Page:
I had one of the strangest dreams of my life. I was in a deep disengaged sleep, having a foggy dream that is totally unrecoverable in the waking brain so I can’t remember anything except the dream had something to do with my mom. She was sick or hurt or dying, and I ran up to her and held her in my arms. I started crying and my dream became so violent that it woke me up. Everything was strange in the darkness – the room was pitch dark so I couldn’t tell if my eyes were open or closed, if I was awake or still dreaming. I had a brief panic attack. There was nothing I could do. I finally found strength in my legs. Standing in the middle of my room, I began whimpering, trying to hug my arms around myself, having absolutely no idea where I was, shaking uncontrollably, with cheeks wet from real tears. I wanted to find my mom right away and talk to her to see if she was okay, but then I realized where I was and how far away I was from her, and there was nothing I could do. I tried to fall asleep, but ended up laying in bed until my alarm went off. I don’t remember the last time I cried.
I am reading the collected poems of Philip Larkin and fell in love with this poem:
I work all day, and get half-drunk at night.
Waking at four to soundless dark, I stare.
In time the curtain-edges will grow light.
Till then I see what’s really always there:
Unresting death, a whole day nearer now,
Making all thought impossible but how
And where and when I shall myself die.
Arid interrogation: yet the dread
Of dying, and being dead,
Flashes afresh to hold and horrify.
The mind blanks at the glare. Not in remorse
- The good not done, the love not given, time
Torn off unused - nor wretchedly because
An only life can take so long to climb
Clear of its wrong beginnings, and may never;
But at the total emptiness for ever,
The sure extinction that we travel to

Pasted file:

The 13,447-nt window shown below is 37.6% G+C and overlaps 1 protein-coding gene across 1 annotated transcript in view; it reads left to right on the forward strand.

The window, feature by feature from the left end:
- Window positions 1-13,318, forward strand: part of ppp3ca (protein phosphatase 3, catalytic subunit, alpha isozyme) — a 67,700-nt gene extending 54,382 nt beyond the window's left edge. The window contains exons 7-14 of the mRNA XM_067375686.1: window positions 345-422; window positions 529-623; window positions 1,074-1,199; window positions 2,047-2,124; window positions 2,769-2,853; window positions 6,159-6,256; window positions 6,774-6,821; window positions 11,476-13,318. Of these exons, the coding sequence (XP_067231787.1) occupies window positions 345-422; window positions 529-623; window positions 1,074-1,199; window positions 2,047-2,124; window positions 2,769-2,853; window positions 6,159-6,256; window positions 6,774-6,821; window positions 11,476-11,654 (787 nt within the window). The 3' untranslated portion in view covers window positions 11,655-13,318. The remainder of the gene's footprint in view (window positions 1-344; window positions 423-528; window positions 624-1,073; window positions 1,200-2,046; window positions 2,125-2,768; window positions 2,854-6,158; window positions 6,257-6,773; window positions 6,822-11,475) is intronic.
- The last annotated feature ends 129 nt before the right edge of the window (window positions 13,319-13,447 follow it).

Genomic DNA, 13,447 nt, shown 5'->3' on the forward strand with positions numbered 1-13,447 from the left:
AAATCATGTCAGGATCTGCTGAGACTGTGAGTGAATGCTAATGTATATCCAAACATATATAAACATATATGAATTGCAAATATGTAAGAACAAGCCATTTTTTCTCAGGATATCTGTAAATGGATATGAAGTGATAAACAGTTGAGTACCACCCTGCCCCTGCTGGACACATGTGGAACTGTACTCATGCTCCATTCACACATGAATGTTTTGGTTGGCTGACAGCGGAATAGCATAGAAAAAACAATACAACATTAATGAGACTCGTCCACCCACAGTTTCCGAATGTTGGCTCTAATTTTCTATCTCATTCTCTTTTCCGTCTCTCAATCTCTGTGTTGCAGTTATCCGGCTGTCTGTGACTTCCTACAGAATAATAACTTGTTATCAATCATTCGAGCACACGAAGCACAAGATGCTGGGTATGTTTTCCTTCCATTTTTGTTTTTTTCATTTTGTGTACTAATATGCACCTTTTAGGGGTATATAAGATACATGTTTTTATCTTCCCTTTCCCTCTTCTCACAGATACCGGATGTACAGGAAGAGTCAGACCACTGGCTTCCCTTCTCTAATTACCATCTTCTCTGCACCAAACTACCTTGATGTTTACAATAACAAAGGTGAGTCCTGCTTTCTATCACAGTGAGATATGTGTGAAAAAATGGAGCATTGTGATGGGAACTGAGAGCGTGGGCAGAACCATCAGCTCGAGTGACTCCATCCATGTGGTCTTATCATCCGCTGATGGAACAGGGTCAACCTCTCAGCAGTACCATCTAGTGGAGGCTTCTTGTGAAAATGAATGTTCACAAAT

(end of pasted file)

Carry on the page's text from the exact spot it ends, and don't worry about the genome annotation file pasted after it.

And shall be lost in always. Not to be here,
Not to be anywhere,
And soon; nothing more terrible, nothing more true.
This is a special way of being afraid
No trick dispels. Religion used to try,
That vast, moth-eaten musical brocade
Created to pretend we never die,
And specious stuff that says No rational being
Can fear a thing it will not feel, not seeing
That this is what we fear - no sight, no sound,
No touch or taste or smell, nothing to think with,
Nothing to love or link with,
The anasthetic from which none come round.
And so it stays just on the edge of vision,
A small, unfocused blur, a standing chill
That slows each impulse down to indecision.
Most things may never happen: this one will,
And realisation of it rages out
In furnace-fear when we are caught without
People or drink. Courage is no good:
It means not scaring others. Being brave
Lets no one off the grave.
Death is no different whined at than withstood.
Slowly light strengthens, and the room takes shape.
It stands plain as a wardrobe, what we know,
Have always known, know that we can’t escape,
Yet can’t accept. One side will have to go.
Meanwhile telephones crouch, getting ready to ring
In locked-up offices, and all the uncaring
Intricate rented world begins to rouse.
The sky is white as clay, with no sun.
Work has to be done.
Postmen like doctors go from house to house.